Efficacy of Substance Use Disorder Interventions During Hospitalization on Overcoming Barriers to Recovery

From the 2021 HVPAA National Conference

Kristin Herbert (University of South Carolina School of Medicine Greenville), Michael Schmidt, Bree Baginski, Kaileigh Byrne, Perana Roth, Samantha Worth, Onyedikachi Uzor, Kyleigh Connolly

Background

Substance use disorder (SUD) is a national health epidemic. Current standard of care (SOC) for SUD is an outpatient referral following hospital discharge. However, research shows that only 32% of SUD patients who receive a referral actually complete a treatment plan at two-month follow-up. There is no protocol in place to assist navigating these patients to outpatient services, creating a significant lapse in treatment. Professional recovery coaching utilizes peer mentorship to tailor to each patient’s specific needs and stage of recovery. Preliminary research suggests that peer-based recovery services are associated with reduced rates of relapse and increased retention in treatment programs. Implementing recovery coaching prior to discharge is a new model of care allowing providers to practice preventative medicine in treating patients with SUD.

Objective

The purpose of this study is to identify barriers to SUD recovery and assess the efficacy of having providers implement an inpatient connection to recovery coaches as a means of reducing specific personal, social, and psychological barriers to SUD patient recovery.

Methods

This study is a 6-month longitudinal, prospective randomized controlled trial comparing outcomes of patients linked with a peer coach in the hospital to patients given the current SOC. Patients are randomized to either an outpatient referral or a recovery coach using a REDCap algorithm. Thus, one of the predictors is Study Arm (Intervention vs. Control). At baseline, patients complete neurocognitive and survey assessments of inhibitory control, personal and social barriers to their recovery, physical and mental health, and quality of life; these assessments serve as additional predictors in this study. The primary outcome is the patient’s engagement in recovery services. Secondary outcomes include substance use frequency (ASI-Lite) and quality of life (SF-12). Outcomes are assessed through phone surveys and chart review at 30, 60, 90 days and an in-person visit at 6 months.

Results

Results show that the inpatient recovery coach intervention leads to fewer days of drug use (t(72)=2.009,p=.048) at 60-day follow-up and greater engagement in recovery services (χ2(1, 88)=4.83, p=.028) during the six-month post-discharge study period than the control; engagement rates were 66% in the intervention and 43% in the control. In terms of study moderators, poorer inhibitory control at baseline was associated with poorer rates of engagement regardless of condition (β = -2.65, p=.056). In the control condition, lack of financial resources, lack of transport, and lack of drug-free living environment were all associated with higher levels of drug use (ps<.05) across the 6-month study-period. No association was observed in the intervention condition, suggesting that inpatient recovery coaching minimizes these barriers to SUD recovery.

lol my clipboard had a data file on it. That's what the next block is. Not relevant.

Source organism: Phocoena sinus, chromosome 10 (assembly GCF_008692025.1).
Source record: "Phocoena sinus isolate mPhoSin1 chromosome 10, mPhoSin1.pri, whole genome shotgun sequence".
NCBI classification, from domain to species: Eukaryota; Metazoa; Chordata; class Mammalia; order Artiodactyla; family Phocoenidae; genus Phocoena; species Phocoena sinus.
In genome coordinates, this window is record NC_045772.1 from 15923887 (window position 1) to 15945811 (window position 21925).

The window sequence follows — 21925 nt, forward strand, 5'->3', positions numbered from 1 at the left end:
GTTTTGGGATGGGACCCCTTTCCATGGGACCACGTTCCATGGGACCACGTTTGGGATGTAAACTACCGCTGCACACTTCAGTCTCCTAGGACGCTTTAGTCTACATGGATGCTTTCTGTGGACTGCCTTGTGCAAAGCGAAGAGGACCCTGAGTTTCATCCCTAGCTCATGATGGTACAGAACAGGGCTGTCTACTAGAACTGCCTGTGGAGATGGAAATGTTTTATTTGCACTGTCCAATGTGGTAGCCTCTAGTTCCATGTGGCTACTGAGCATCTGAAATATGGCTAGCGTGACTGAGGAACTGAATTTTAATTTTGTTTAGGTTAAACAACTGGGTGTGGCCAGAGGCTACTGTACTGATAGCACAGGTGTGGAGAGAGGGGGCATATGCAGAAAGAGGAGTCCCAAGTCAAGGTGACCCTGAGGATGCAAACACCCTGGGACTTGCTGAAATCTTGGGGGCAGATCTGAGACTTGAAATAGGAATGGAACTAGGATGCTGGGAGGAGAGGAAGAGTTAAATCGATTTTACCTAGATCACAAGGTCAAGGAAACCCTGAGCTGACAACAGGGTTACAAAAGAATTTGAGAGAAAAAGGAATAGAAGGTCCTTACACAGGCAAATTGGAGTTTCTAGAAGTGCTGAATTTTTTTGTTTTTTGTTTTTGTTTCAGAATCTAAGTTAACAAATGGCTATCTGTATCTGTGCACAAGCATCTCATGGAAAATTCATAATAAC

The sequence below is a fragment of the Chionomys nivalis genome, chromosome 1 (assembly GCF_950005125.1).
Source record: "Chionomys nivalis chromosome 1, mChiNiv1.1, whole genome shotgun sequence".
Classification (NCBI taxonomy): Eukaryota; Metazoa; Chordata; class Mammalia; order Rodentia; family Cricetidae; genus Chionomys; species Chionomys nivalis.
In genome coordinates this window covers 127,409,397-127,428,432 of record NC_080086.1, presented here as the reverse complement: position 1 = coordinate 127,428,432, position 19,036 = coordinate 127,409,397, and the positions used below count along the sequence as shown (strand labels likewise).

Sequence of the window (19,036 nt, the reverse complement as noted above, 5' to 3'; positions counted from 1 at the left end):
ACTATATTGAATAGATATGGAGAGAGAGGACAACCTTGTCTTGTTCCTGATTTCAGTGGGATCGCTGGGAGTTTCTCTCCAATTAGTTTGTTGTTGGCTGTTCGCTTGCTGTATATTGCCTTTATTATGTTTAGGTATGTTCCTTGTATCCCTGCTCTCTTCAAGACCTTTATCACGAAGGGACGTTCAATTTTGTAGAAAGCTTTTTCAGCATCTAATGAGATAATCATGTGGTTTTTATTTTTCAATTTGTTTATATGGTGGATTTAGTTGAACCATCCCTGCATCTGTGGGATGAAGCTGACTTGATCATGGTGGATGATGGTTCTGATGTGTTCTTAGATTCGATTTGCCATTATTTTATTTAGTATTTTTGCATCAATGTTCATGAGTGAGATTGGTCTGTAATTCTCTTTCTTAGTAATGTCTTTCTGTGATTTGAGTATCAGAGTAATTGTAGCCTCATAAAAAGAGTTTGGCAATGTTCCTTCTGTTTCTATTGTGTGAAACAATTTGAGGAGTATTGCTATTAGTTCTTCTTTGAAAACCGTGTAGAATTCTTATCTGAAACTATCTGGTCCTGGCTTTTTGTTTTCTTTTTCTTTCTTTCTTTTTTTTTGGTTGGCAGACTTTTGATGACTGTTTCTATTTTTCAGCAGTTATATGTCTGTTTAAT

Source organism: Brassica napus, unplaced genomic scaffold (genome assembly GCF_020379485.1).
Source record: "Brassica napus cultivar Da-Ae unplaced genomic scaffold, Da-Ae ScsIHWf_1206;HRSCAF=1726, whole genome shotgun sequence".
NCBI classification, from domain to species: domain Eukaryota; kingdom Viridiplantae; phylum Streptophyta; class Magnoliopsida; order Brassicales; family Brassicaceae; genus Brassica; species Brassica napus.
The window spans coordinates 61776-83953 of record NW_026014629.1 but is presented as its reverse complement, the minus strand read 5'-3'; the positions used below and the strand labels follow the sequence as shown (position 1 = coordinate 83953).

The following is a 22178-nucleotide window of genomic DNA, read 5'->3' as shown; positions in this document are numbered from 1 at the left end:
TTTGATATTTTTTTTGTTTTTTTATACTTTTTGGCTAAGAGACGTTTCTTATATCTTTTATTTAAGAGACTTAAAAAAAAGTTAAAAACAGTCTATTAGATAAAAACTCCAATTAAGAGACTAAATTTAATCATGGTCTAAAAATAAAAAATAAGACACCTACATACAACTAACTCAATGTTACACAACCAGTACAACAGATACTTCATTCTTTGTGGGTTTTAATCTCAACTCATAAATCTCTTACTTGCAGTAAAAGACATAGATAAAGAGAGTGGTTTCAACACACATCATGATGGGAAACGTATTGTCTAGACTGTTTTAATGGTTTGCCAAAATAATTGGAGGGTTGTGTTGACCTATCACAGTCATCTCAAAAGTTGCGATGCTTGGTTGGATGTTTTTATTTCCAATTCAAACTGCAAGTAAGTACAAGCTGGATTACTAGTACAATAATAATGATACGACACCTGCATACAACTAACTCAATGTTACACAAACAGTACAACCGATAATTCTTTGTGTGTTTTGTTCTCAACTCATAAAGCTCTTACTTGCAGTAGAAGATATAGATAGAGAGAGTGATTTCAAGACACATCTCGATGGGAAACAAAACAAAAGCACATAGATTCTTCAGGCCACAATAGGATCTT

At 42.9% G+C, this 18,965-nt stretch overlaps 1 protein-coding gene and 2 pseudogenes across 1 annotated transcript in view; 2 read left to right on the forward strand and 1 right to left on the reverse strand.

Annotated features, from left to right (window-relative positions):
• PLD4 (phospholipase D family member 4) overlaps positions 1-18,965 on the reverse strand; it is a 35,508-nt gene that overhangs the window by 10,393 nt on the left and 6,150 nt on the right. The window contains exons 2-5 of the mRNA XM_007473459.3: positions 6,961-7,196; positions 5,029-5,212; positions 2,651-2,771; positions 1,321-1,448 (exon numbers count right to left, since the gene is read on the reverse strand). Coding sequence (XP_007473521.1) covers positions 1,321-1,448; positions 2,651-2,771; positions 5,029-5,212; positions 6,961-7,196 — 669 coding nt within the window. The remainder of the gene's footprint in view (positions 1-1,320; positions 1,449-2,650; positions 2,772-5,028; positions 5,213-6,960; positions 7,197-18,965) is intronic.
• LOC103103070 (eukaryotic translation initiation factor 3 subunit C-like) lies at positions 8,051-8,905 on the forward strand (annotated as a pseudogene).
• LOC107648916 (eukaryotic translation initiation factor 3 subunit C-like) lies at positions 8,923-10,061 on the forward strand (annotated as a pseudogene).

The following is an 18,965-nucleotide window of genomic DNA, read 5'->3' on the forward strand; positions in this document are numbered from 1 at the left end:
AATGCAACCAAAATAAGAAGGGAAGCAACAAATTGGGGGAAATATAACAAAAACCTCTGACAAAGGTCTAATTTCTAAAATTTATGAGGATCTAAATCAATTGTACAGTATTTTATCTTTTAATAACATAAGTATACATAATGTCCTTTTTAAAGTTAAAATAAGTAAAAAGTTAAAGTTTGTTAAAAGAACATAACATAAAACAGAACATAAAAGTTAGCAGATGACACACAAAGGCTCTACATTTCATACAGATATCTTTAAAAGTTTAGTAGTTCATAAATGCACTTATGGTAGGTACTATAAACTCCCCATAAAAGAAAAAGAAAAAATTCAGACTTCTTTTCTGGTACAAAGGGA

Conclusions

Initiating peer recovery coaching in the hospital is an effective way for providers to link patients to preventative post-discharge care and decrease substance use frequency. Specifically, the recovery coaching model reduces the correlation between 3 common risk factors for SUD relapse: lack of financial resources, lack of transport, and lack of drug-free living environment.

Clinical Implications

This project improves patient quality of care by facilitating greater engagement in recovery services and decreased substance use frequency. It identifies risk factors to SUD recovery failure that the recovery-coach model helps to mitigate and helps providers initiate a longitudinal partnership between the healthcare system and the patient at discharge.

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